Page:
New hos­pice CEO ready to get to work

Maryland Independent - - Front Page - By TIF­FANY WAT­SON twat­son@somd­ Twit­ter: @Tif­fIndyNews

Ac­cord­ing to the Hos­pice of Charles County, hos­pice fa­cil­i­ties care for more than 1.65 mil­lion pa­tients and their fam­i­lies nationwide ev­ery year. The main fo­cus of a hos­pice is car­ing, not cur­ing, and qual­ity fam­ily care. In or­der to con­tinue mov­ing to­wards qual­ity fam­ily care, Hos­pice of Charles County has hired a new CEO, Bran­don L. Jones.

Del. Edith J. Pat­ter­son (D-Charles), a mem­ber on the hos­pice board of di­rec­tors, said she liked Jones’ en­ergy from the mo­ment the board in­ter­viewed him.

“I liked the fact that he has a back­ground in the sci­ences, so he un­der- stands the phys­i­ol­ogy of hu­mans,” Pat­ter­son said. “He has worked in vari- ous states and venues so that di­ver­sity in terms of his em­ploy­ment port­fo­lio was very im­pres­sive. He’s en­er­getic and seems in­ter­ested in meet­ing the chal­lenges of hos­pice. He seems to have a lot of in­volve­ment in the com­mu­nity and I think it is re­ally good to bring in peo­ple from other ar­eas so that they can bring their ex- pe­ri­ences and knowl­edge and we can learn from them and, in re­turn, they can learn from us.”

“I was so in­ter­ested in this po­si­tion be­cause it aligns with what I’ve been do­ing: man­ag­ing non­prof- it or­ga­ni­za­tions,” Jones said. “This is a flip from what I’ve been do­ing — go­ing from pri­mary care and preven­tion to end-oflife and that per­spec­tive of health care, but I have al­ways had a pas­sion for com­mu­nity health and em­pow­er­ing un- der-served com­mu­ni­ties through im­proved health care aware­ness and ac- cess. I think I can grow in this po­si­tion and I have a lot of great ideas that they haven’t tapped into here.”

Jones said be­com­ing the CEO of a non­profit or­ga­ni­za­tion was a nat­u­ral pro­gres­sion for him. A na­tive of Con­way, S.C., he says he has ex­pe­ri­enced first­hand the needs and lack of health ser­vices in un­der-served ru­ral and ur­ban ar­eas. He is a grad­u­ate of the Univer­sity of South Carolina earn­ing a bach­e­lor of sci­ence in bi­ol­ogy and a mas­ter of health ad­min­is­tra­tion. He was pre­vi­ously the chief op­er­at­ing of­fi­cer of Hamil­ton Health Cen­ter in Har­ris­burg, Pa., as well as chief op­er­at­ing of­fi­cer for Com­mu­nity Health Cen­ters in South Caroli- na, New York and Penn- syl­va­nia.

Jones de­scribes him- self as well-grounded, out­go­ing, pro­fes­sional, in­ter­per­sonal and the best friend who is the man­ager but also gets re­sults. He loves mu­sic and has been play­ing piano since he was 9 years old. He en­joys spend­ing time with fam­ily, es­pe­cially his neph­ews, and par­tic­i­pat­ing in com­mu­nity ser­vice events with his fra­ter­nity, Al­pha Phi Al­pha Fraterni- ty Inc., in which he is very ac­tive.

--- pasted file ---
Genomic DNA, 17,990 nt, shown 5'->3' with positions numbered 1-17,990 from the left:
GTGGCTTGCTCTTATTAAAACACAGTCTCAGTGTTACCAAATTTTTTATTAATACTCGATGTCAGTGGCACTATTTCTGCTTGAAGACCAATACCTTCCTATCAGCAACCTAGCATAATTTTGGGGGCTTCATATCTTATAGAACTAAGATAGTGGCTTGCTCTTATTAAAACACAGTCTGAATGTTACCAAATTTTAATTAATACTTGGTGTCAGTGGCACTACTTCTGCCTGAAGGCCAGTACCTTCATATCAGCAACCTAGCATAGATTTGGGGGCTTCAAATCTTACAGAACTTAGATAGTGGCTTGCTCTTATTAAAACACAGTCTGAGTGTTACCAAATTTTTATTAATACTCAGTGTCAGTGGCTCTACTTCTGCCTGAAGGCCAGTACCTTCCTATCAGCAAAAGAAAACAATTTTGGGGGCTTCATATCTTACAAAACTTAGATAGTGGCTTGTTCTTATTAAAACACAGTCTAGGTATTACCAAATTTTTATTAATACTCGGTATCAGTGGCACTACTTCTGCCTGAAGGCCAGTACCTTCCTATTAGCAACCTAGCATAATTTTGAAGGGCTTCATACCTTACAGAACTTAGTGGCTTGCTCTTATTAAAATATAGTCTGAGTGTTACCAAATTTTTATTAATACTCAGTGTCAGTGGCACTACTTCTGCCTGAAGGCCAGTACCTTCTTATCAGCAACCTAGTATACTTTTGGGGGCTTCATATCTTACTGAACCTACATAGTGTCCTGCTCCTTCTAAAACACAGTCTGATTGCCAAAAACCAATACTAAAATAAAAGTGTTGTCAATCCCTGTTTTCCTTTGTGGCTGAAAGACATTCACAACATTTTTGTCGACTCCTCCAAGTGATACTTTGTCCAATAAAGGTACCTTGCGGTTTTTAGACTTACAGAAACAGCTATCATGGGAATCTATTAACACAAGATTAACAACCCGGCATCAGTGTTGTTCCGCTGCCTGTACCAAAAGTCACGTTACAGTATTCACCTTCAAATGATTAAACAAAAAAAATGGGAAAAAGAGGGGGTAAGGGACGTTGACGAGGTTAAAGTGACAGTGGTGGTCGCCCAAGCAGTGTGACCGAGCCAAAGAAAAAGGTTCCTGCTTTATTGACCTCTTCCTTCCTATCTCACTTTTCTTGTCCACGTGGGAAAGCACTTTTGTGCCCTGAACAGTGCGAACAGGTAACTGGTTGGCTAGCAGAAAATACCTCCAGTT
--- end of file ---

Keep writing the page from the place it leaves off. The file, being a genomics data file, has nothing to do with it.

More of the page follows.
When Jones be­gan his du­ties as CEO on Oct. 10, he com­mit­ted him­self to work­ing in the non­profit health­care sec­tor with a mis­sion to ac­com­plish qual­ity care for all. The hos­pice board of di­rec- tors agreed that Jones’ se­nior-level over­sight for the func­tions and ac­tivi- ties rel­a­tive to cor­po­rate ad­min­is­tra­tion and health cen­ter op­er­a­tions will make him a great in­di­vid­ual to lead the mis­sion of the Hos­pice of Charles County.

“So far my job has been a lot of fact-find­ing, at- tend­ing meet­ings so the staff [can] meet me faceto-face be­cause that’s im­por­tant to me,” Jones said. “In the first year I plan on spend­ing a lot of time re-es­tab­lish­ing re­la­tion­ships since they’ve been out of a CEO for al- most a year. I would like to re-es­tab­lish re­la­tion­ships with lo­cal hos­pi­tals and busi­ness lead­ers in the com­mu­nity.”

Jones said one of his first projects will be work- ing to­wards im­prov­ing the county’s aware­ness of hos­pice and in­creas­ing ed­u­ca­tion of hos­pice among African-Amer­i­can com­mu­ni­ties.

“In most fam­i­lies there is a stigma with hos­pice and they do not un­der­stand what hos­pice is,” Jones said. “I want to tap into those com­mu­ni­ties so that we can have a higher per­cent­age of Af- ri­can-Amer­i­can fam­i­lies, His­pan­ics and other mi­nori­ties uti­liz­ing hos­pice long term.”

He would also like to highlight other hos­pice ser­vices like be­reave­ment, chap­lain ser­vices and coun­sel­ing. Jones be­lieves that hos­pice is more than the pa­tient’s care — it’s also about the fam­i­lies. He wants fam­i­lies to un­der­stand that hos­pice care is about keep­ing pa­tients com­fort­able so they will be able to live their last days or months in com­fort with their loved ones. He would also like to work and re­fine the or­ga­ni­za­tion’s pro­cess of re­ceiv­ing pa­tients quickly.

Pat­ter­son said it was re­fresh­ing to hear his will­ing­ness and am­bi­tion to raise aware­ness in the com­mu­nity, es­pe­cially in re­gard to hos­pice and be­reave­ment. She knows first­hand that the be­reave­ment pro­cess can be very long and dif­fi­cult, hav­ing lost her hus­band while he was in hos­pice many years ago.

“In the last 10 years, the whole ide­ol­ogy of hos­pice has to­tally changed from what it used to be,” Jones said. “We see the im­por­tance of mak­ing sure peo­ple are en­gaged in the hos­pice ac­tiv­i­ties and out­reach so I do hope the stigma of hos­pice can con­tinue to change.”

Pat­ter­son said she be­lieves Jones will do well with the or­ga­ni­za­tion’s ob­jec­tives and sees him as a valu­able as­set to Charles County and South­ern Mary­land.


Hos­pice of Charles County CEO Bran­don L. Jones is ready to tackle his new po­si­tion with the non­profit or­ga­ni­za­tion.

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